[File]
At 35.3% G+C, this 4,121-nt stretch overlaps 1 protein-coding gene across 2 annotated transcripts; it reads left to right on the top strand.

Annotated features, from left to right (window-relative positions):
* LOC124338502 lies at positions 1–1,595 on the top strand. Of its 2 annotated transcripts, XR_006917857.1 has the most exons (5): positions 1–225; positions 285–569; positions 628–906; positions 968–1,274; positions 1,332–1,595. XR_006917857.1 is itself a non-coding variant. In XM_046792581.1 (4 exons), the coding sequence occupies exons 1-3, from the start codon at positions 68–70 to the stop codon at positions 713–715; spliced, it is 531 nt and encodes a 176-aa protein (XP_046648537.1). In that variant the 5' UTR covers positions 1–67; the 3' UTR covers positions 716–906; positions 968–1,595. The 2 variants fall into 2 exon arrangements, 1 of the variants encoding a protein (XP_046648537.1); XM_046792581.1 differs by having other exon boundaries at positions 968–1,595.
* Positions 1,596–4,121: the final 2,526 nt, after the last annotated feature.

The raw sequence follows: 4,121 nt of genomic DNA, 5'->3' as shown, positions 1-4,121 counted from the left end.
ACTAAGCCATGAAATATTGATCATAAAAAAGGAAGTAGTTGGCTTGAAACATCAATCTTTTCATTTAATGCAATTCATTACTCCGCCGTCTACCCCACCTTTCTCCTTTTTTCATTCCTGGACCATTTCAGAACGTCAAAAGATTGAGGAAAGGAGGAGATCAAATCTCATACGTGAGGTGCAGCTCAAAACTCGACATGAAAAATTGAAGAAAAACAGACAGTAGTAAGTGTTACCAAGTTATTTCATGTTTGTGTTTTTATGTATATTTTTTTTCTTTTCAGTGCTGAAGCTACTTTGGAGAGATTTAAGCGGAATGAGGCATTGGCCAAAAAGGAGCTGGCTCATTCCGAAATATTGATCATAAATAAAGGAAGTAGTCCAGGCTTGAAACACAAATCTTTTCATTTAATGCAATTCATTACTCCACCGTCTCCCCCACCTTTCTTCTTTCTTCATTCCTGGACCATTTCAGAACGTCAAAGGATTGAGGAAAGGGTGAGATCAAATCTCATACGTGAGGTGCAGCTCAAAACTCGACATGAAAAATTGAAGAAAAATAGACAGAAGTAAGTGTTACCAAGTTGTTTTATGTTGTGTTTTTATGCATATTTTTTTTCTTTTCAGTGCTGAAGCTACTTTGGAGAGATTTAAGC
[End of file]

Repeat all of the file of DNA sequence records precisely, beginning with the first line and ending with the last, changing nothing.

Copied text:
At 35.3% G+C, this 4,121-nt stretch overlaps 1 protein-coding gene across 2 annotated transcripts; it reads left to right on the top strand.

Annotated features, from left to right (window-relative positions):
* LOC124338502 lies at positions 1–1,595 on the top strand. Of its 2 annotated transcripts, XR_006917857.1 has the most exons (5): positions 1–225; positions 285–569; positions 628–906; positions 968–1,274; positions 1,332–1,595. XR_006917857.1 is itself a non-coding variant. In XM_046792581.1 (4 exons), the coding sequence occupies exons 1-3, from the start codon at positions 68–70 to the stop codon at positions 713–715; spliced, it is 531 nt and encodes a 176-aa protein (XP_046648537.1). In that variant the 5' UTR covers positions 1–67; the 3' UTR covers positions 716–906; positions 968–1,595. The 2 variants fall into 2 exon arrangements, 1 of the variants encoding a protein (XP_046648537.1); XM_046792581.1 differs by having other exon boundaries at positions 968–1,595.
* Positions 1,596–4,121: the final 2,526 nt, after the last annotated feature.

The raw sequence follows: 4,121 nt of genomic DNA, 5'->3' as shown, positions 1-4,121 counted from the left end.
ACTAAGCCATGAAATATTGATCATAAAAAAGGAAGTAGTTGGCTTGAAACATCAATCTTTTCATTTAATGCAATTCATTACTCCGCCGTCTACCCCACCTTTCTCCTTTTTTCATTCCTGGACCATTTCAGAACGTCAAAAGATTGAGGAAAGGAGGAGATCAAATCTCATACGTGAGGTGCAGCTCAAAACTCGACATGAAAAATTGAAGAAAAACAGACAGTAGTAAGTGTTACCAAGTTATTTCATGTTTGTGTTTTTATGTATATTTTTTTTCTTTTCAGTGCTGAAGCTACTTTGGAGAGATTTAAGCGGAATGAGGCATTGGCCAAAAAGGAGCTGGCTCATTCCGAAATATTGATCATAAATAAAGGAAGTAGTCCAGGCTTGAAACACAAATCTTTTCATTTAATGCAATTCATTACTCCACCGTCTCCCCCACCTTTCTTCTTTCTTCATTCCTGGACCATTTCAGAACGTCAAAGGATTGAGGAAAGGGTGAGATCAAATCTCATACGTGAGGTGCAGCTCAAAACTCGACATGAAAAATTGAAGAAAAATAGACAGAAGTAAGTGTTACCAAGTTGTTTTATGTTGTGTTTTTATGCATATTTTTTTTCTTTTCAGTGCTGAAGCTACTTTGGAGAGATTTAAGC